News reports about a University of Maryland football recruiter who lost his job for allegedly giving money to a Baltimore prospect say it happened because the football player wanted to buy an Xbox.
So what is an Xbox? It's a video game system made by Microsoft.
The software giant's much-anticipated entry into the video gaming console wars took place in November 2001 with introduction of the Xbox, which plays DVD-based games. It also can play DVD movies once you plug in an add-on kit.
Despite Microsoft's high hopes and great hype leading up to launch, the $199 Xbox has remained behind Sony's PlayStation 2 (also $199) in popularity and sales. The Xbox is No. 2 in market share with about 5.4 million consoles sold in North America since its launch, compared to 17 million PS2's sold since its launch in October 2000.
In part, Sony's yearlong head start in the console wars has allowed Sony and third-party manufacturers to produce far more games for the PS2 than Microsoft and its third-party manufacturers. While the Xbox had 200 games available as of this past Christmas, the PS2 had more than 400 games, and it will play the more than 1,200 titles made for the original PlayStation game console.
However, Microsoft's late entry into the video game console market means it has brought more technology to enhance the gaming experience than Sony did with its PS2 - something that hardcore gamers have noted in their comparisons of the two consoles. Xbox game graphics appear crisper and more fluid on a TV screen than those from the PS2. The superior picture offered by the Xbox is most apparent on high resolution, high definition televisions.
In terms of technology, the Xbox is more a full-fledged mini-computer than the other two consoles on the market. The Xbox has a 733 MHz Pentium III processor, 8-gigabyte hard drive, 64 megabytes of memory, a 300 MHz Nvidia graphics card and an Ethernet port. The PS2 and GameCube come without hard drives or Ethernet ports. Both require users to buy separate memory cards to save games for play later. And the GameCube won't play DVDs.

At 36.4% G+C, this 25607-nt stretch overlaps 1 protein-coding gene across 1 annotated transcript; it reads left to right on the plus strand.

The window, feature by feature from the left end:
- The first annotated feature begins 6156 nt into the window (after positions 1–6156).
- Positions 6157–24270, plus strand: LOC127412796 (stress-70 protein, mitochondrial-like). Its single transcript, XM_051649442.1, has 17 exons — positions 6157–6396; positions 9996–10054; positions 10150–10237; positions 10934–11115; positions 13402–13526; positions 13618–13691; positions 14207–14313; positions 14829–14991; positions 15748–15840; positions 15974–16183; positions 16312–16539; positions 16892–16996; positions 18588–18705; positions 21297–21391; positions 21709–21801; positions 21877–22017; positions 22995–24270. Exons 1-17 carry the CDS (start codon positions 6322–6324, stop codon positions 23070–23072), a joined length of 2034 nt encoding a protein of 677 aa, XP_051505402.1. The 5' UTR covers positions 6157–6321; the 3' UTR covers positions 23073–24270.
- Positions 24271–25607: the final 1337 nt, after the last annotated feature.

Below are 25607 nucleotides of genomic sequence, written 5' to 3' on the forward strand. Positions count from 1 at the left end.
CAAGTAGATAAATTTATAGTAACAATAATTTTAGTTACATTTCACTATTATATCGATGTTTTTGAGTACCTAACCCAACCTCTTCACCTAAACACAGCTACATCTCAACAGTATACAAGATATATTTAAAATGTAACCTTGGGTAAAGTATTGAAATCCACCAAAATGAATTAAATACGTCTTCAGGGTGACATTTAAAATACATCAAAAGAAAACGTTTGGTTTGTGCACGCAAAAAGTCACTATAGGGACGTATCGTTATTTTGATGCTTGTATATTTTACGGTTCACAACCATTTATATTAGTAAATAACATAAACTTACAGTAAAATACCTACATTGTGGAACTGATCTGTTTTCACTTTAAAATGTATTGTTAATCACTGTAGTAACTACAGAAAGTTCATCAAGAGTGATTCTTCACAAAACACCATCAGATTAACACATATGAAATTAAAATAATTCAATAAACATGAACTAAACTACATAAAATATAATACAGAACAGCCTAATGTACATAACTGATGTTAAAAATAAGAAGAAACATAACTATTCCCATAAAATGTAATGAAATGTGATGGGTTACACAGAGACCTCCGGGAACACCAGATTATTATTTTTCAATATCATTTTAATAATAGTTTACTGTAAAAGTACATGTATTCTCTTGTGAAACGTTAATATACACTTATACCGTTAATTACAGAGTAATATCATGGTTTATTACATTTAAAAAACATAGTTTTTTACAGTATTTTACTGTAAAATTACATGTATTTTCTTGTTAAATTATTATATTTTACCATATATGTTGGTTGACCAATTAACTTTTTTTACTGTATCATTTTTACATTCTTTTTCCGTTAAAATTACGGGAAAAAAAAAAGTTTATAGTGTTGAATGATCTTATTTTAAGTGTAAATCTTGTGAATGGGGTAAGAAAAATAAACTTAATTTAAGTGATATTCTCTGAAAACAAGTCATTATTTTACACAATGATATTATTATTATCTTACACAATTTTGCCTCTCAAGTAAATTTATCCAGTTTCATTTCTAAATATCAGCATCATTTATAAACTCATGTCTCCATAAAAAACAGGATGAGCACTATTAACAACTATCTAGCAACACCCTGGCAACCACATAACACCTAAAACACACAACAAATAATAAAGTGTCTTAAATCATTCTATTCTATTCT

Most of the offerings that can be played on the Xbox are oriented to young adults with violent first- and third-person shooters leading the way. The best-selling game on the Xbox is Halo, a first-person shooter that takes place in the future.
But gamers have an assortment of experiences they can enjoy with football and other sports simulations, role-playing fantasy games and arcade-style games available.
Microsoft market surveys show that most of the people who buy Xboxes are males in their late teens to late 20s. This would be true for PS2 buyers as well. The games of Nintendo's GameCube, which launched about the same time as the Xbox, tend to appeal to younger teen-agers and elementary-age children.
This fall, when Microsoft made it possible to play games online through the Xbox, more than 250,000 people paid $50 each to get Xbox Live starter kits that allow players to plug into a cable or DSL modem and go online to play games against each other.
Unlike the PS2 Online kit, which allows PS2 owners to use a dial-up connection to play online, Microsoft has limited its online playing public to those people who have broadband Internet connections.
Microsoft got kudos for its online gaming experience in part because the broadband connections made for smoother play.